For the better part of a year, Greenfield Parks and Recreation Director Scott Jaquish has been asked to get creative when it comes to making the city’s new Community Center run like a self-sufficient business.
On Tuesday at City Hall, the city got a little creative itself to lend Jaquish a hand.
The Common Council voted 4-1 in favor of amending the municipal code to define the term “public sign.” The decision was in response to Jaquish’s proposal to allow Clear Channel construct, install and pay for the upkeep of a monument-style electronic reader board sign outside the Community Center.
In exchange for the sign, Clear Channel would enter into a 20-year lease with the city, agreeing to maintain the sign and pay approximately $12,000 per year to use the sign for off-premises advertising. The proposal, however, was turned back by the Common Council last month because off-premises advertising is prohibited by the city’s sign code ordinance.
After Tuesday, it still is, but with exceptions that will allow the Community Center sign and others potentially like it to be erected.
Now, by definition, a public sign is one that is located or placed upon a municipal- or governmental-owned property where a government or municipal building is present and the governmental entity or municipality is either the owner of the sign or has an ownership interest by means of a lease or other contractual relationship.
In addition, the public sign shall be used for the display of public service announcements for the community in addition to general advertising messages.
In the case of the proposed sign outside the Community Center, the reader board will cycle through as many as eight different screens, one that will be used for community messages and seven that will display advertising.
“Things are not going to get easier,” Mayor Michael Neitzke said. “The last three budgets, money is tight. Levy limits are clearly in place for at least one year, probably three more years. I share concerns, but if advertising is done tastefully and it helps support the taxpayers and provide good things for them, it’s probably the right thing to do.”
“We wanted a way to approve (the Community Center sign) so our Community Center could benefit, so our citizens could benefit,” Alderperson Linda Lubotsky said. “The Park (and Rec) Board has spent hours, days weeks, months trying to find a way to do this. We found a way … We can sit here all night discussing the what ifs, but this is a win-win for the city.”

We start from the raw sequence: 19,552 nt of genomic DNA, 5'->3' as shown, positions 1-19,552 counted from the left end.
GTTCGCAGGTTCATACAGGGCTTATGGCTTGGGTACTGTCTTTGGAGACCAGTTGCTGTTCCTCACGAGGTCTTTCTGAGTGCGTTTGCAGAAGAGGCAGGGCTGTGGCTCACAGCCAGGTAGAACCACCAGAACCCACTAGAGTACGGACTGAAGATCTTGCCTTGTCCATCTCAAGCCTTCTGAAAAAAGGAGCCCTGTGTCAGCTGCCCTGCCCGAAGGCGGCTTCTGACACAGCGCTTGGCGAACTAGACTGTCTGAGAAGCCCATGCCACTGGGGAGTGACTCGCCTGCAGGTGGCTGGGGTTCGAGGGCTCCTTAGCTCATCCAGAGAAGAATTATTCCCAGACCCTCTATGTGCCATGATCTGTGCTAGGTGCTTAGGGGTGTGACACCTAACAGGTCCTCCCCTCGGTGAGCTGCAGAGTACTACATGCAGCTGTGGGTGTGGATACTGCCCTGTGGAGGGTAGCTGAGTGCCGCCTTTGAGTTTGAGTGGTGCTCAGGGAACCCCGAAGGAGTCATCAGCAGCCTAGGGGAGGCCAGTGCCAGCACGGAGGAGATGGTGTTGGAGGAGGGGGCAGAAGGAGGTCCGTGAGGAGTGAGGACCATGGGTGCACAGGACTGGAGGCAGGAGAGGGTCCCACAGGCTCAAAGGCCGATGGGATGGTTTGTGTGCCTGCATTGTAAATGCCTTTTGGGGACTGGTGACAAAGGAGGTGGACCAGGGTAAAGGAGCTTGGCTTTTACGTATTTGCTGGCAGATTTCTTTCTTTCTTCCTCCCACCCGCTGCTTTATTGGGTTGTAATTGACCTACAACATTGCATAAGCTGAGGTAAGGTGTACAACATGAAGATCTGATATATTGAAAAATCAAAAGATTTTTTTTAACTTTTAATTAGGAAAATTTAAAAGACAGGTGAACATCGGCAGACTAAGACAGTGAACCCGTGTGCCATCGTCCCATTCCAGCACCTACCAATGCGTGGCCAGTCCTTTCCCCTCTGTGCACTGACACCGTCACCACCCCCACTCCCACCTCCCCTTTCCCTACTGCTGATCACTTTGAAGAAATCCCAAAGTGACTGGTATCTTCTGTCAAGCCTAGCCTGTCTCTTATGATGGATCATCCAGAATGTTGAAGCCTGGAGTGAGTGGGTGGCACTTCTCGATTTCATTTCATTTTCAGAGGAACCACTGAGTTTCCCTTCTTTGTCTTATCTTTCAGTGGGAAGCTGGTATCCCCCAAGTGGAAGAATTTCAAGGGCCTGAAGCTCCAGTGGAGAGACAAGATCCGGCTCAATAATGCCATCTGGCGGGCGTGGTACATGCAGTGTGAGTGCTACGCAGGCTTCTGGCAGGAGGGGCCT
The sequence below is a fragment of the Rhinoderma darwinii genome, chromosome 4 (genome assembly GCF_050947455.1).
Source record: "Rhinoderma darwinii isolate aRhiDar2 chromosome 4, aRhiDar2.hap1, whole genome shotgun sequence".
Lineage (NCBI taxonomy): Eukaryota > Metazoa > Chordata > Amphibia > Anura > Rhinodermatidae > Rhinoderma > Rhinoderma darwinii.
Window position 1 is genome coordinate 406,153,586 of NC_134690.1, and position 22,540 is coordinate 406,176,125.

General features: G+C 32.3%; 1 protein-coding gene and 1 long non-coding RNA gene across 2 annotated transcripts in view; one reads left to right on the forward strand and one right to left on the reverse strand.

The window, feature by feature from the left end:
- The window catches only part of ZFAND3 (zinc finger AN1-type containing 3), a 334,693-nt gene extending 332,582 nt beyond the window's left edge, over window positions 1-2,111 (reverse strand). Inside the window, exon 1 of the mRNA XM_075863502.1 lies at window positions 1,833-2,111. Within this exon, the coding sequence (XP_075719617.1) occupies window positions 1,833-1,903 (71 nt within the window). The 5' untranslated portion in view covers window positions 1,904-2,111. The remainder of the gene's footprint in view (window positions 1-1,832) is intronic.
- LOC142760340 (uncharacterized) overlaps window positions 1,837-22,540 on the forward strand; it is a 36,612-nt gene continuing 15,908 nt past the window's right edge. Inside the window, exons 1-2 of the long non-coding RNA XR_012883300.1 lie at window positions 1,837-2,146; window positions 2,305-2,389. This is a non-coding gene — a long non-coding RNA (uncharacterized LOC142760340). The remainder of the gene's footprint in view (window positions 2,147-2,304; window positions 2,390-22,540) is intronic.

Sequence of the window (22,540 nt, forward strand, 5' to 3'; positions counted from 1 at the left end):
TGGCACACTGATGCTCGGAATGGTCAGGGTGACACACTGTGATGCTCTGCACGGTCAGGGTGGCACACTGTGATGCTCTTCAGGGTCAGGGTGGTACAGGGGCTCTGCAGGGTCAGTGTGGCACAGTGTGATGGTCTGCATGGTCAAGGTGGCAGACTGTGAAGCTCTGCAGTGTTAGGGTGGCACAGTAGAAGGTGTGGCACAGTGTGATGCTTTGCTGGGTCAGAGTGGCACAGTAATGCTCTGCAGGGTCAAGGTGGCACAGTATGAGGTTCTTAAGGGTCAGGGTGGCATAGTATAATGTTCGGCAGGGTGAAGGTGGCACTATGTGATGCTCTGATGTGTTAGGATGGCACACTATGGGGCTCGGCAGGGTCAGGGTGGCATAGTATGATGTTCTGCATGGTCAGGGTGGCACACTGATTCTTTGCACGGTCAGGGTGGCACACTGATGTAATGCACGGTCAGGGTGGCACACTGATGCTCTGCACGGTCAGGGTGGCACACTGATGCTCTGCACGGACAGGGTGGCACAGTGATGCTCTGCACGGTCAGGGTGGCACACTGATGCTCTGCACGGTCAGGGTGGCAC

The Common Council debated the amendment for nearly 45 minutes, weighing the financial benefits to the city, specifically the Community Center, against potential, unforeseen issues that could arise.
One concern several alderpersons raised was potential political advertising or “questionable” advertising. Mark Rausch of Clear Channel assured his company would not allow such advertising and that it would not allow issue advocacy advertisements, but that doesn’t mean another company would abide by a similar decency policy.
“It’s one thing that Clear Channel and us are on the same page and they are willing to follow through on their own standards which we agree with,” City Attorney Roger Pyzyk said. “But it’s another thing if a competitor comes in and says we don’t think the same way as Clear Channel. We have our own standards.”
Alderperson Karl Kastner, who has had concerns about city billboard advertising in the past, cast the only dissenting vote. He doesn’t want to see these mini-billboards or signs popping up at every possible location.
“I don’t like the can of worms we’re opening up here,” Kastner said. “It could get uglier than this. … I can’t see us selling out the city for advertising.”
Kastner also asked why the city wouldn’t go out for bids for such a sign, instead of simply handing the agreement to Clear Channel, which the city has an established relationship. The I-894 digital billboard located in the Division of Public Works yard is Clear Channel’s.
Clear Channel’s Community Center sign proposal has to go back in front of the Park and Recreation Board and return to the Common Council for approval.
“I guess I feel there is some sense of ownership,” Rausch said. “We did put the whole thing together at the request of the city, and now you say you want to take what we put together and shop it around to our competitors?”